Wednesday, May 26, 2010

Guest Post: Olive O'Brien - Writing for Kids




I often wondered how would it be to write for this audience. It sounds really interesting and challenging. However, since I know absolutely zip about it, I've invited the author of no less than two picture books -- Perry the Playful Polar Bear and Perry the Polar Bear Goes Green -- to explain things a bit.


Please meet Randomities' first honorable guest, Olive O'Brien. :)
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Olive O'Brien is a children’s writer based in Cork, Ireland. You can find out more about her at Silver Angel Publishing or at her blogs, where she spends most of her time, at Write Olive and Movie News First.
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If you’re like me and thought one day, I’d like to write a children’s book, it’s important to look at the differences between writing for adults and writing for children.



First, I guess it’s important to remember that children are intelligent creatures! One of the more common mistakes that children’s writers make is they think that they can throw a story at a young reader and expect them to like it.


Unfortunately, it doesn’t work like that. Trust me, I’ve learned that lesson. So, in that sense, writing for children isn’t a whole lot different than writing for adults.


You still have a main character with whom readers can identify with. And you have a plot which faces that character with a situation, which he or she will have to struggle to resolve.


But, there are other significant differences between writing for children and writing for adults.


1. One of the things I love about children’s writing is that the characters can be as crazy and as fantastical as you want them to be. For example, animals who talk, sing, dance and do everything that humans do, is a fairly common occurrence in children’s books. And it’s such fun!


2. Most children’s books are pretty short. I’m not talking about teen fiction, which can often run to hundreds of pages in small print or indeed middle-grade fiction. I’m a picture-book author and most stories in that genre do not run over 1,500 words. But, sometimes it’s harder than it seems to try and write and condense a story down to 1,000 words, which is the average picture-book length.


3. Many books for adults involve long descriptive passages. Try this in a kid’s book and they will quickly tire of the “padding.” For picture-books in particular, sentences need to be short, easy to understand and you also have to bear in mind that each page will be accompanied by an illustration.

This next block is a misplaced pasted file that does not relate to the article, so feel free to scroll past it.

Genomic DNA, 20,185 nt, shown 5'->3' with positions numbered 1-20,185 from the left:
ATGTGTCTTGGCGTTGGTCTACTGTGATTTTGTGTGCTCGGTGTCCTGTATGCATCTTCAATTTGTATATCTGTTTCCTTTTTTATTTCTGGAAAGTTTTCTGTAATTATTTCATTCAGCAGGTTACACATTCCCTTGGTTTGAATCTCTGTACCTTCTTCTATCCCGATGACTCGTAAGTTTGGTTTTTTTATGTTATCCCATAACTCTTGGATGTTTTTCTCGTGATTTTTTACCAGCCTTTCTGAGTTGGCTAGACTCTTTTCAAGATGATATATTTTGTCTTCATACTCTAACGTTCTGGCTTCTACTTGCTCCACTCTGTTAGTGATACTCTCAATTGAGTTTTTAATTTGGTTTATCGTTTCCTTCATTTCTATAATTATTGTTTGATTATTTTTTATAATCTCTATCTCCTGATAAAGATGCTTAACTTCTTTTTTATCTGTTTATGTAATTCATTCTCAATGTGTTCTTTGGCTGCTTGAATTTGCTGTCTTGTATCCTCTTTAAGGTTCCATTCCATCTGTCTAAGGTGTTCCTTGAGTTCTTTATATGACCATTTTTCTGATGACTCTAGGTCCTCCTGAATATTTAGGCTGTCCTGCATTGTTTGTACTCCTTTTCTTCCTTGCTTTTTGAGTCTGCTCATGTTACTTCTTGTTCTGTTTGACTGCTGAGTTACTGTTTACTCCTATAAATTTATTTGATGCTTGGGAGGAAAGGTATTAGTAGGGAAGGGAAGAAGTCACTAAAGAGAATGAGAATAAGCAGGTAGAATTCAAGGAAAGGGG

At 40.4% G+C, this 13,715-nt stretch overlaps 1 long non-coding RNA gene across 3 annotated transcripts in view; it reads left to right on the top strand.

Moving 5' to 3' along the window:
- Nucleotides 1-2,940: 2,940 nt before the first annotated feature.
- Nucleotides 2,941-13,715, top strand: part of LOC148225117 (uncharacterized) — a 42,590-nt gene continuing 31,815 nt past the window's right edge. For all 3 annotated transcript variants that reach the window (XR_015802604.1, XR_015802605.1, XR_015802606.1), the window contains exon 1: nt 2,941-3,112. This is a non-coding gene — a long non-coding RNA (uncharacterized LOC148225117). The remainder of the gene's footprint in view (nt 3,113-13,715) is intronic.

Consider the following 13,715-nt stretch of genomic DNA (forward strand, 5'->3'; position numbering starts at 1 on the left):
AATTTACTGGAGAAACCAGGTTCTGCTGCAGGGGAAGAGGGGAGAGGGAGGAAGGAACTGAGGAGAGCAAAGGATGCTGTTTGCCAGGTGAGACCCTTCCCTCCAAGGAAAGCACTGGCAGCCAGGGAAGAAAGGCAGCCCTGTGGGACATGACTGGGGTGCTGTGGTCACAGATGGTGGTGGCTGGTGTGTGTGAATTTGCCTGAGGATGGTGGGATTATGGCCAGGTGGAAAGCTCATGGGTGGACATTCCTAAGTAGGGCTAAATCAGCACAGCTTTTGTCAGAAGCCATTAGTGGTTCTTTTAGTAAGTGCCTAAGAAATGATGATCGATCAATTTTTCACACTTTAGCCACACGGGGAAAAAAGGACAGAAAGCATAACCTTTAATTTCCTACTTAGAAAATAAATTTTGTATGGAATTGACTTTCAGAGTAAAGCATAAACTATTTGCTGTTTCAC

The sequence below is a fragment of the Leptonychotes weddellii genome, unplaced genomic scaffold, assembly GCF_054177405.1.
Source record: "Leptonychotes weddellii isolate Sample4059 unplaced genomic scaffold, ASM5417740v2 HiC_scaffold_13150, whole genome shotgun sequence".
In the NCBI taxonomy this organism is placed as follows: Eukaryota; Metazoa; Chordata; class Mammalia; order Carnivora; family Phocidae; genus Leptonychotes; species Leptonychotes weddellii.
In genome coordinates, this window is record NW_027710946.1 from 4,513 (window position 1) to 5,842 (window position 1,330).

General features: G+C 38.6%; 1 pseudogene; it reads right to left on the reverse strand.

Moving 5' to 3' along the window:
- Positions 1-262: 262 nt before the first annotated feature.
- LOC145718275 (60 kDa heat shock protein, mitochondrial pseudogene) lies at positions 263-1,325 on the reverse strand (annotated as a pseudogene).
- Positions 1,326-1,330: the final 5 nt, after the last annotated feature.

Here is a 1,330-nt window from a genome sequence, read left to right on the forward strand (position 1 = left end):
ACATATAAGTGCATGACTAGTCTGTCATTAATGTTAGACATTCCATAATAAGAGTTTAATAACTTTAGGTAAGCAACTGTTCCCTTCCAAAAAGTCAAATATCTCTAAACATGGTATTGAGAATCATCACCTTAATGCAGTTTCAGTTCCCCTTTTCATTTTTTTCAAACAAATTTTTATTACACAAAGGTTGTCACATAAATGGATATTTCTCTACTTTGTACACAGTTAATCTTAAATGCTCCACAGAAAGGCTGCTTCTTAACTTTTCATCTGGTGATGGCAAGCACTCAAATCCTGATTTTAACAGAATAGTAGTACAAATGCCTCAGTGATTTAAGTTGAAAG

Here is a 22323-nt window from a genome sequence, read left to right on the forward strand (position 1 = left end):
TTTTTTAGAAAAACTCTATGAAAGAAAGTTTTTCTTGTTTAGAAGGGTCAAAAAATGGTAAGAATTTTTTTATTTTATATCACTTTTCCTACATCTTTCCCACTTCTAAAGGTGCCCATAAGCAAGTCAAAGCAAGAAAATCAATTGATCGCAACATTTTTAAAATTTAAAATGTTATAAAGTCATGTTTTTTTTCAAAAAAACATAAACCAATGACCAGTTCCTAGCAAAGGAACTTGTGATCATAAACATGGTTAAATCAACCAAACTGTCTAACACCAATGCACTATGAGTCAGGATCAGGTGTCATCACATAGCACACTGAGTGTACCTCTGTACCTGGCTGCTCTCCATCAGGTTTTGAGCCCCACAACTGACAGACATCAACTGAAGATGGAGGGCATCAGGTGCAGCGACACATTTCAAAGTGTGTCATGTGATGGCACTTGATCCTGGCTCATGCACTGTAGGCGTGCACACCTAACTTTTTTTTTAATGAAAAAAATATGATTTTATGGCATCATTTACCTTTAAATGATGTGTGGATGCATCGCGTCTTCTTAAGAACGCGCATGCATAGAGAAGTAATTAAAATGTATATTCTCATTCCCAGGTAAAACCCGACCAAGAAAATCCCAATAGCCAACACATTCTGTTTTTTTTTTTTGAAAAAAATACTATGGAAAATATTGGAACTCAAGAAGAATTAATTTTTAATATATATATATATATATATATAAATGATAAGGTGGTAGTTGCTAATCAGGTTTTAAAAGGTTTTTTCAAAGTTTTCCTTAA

4. If you don’t grab a child’s attention within the first paragraph, you can forget about it. I’m sure we all have ploughed through a book or two, in the hope that it will somehow grab our imagination halfway through. This isn’t the case with children. The very first sentence must capture young readers immediately.


5. Children’s stories usually end on a positive note. There are books and poetry out there that have dark themes, however most end on an encouraging message which gives children hope.


6. Children like to read stories about characters and themes that they can relate to. As a children’s writer, you need to focus on themes that children often experience in everyday life, such as being afraid of the dark, adjusting to the arrival of a new sibling, their first day at school or moving home.


7. Children love heroes! When you look at many popular children’s books, they involve characters saving the day, the world even.


8. Most children’s books involve child characters or animals. Books with characters based on inanimate objects aren’t as successful. There are some quirky exceptions though.


Overall, writing for children is so enjoyable and entertaining and you can allow your mind to wander to some amazing places. But maybe some day I’ll start writing again for “big people.”

30 comments:

  1. Thank you Olive, for being here at Randomities and sharing your knowledge.

    Your creative writing students are very fortunate, considering how didactic you are! :)

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  2. The only children's book I ever wrote was written when I was in the 6th grade! And it's tough stuff. A difficult business to break into, but also difficult to do, I think. I really admire those who can do it and do it well. What a great post! As a mom of 2 (one who is currently a toddler), I love to see the behind the scenes mindset that goes into writing a picture book.

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  3. A lovely interesting post, Olive, and I took note as somewhere in the back of my mind, I would like to write a children's book some day.
    A certain skill seems to be involved, thanks for all the info.

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  4. What a great post. I actually started off writing for kids, but now that writing is limited to scattered poems. It's much harder than one would think. There are a lot of good reminders here.

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  5. @Mari; Thanks so much for the invitation, it was a fun post to write!

    @Carolina; Thanks Carolina for your comment. I think it is a little harder to write for kids for sure. Sometimes, I think the best stuff I wrote for children, was when I was a child in the 6th grade, lol.

    @Brigid; thanks for your kind comment and I think you most certainly could turn your skills to writing for children, no problem!

    @Laurita; Thanks Laurita, I usually don't write poems for kids as I think it's one of the hardest things to do, so kudos to you for writing them. Maybe you could give me some tips:)

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  6. It's interesting how there are parallels on the abstract level, between children's and adult books. Heroes, relatable themes, everyday life angles. But the technicalities of the writing process really distinguishes the two genres.

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  7. Yes, it always comes down to having a good story to capture and enthrall the audience, whether for adults or children.

    Very helpful to learn about the techniques to follow when writing for children.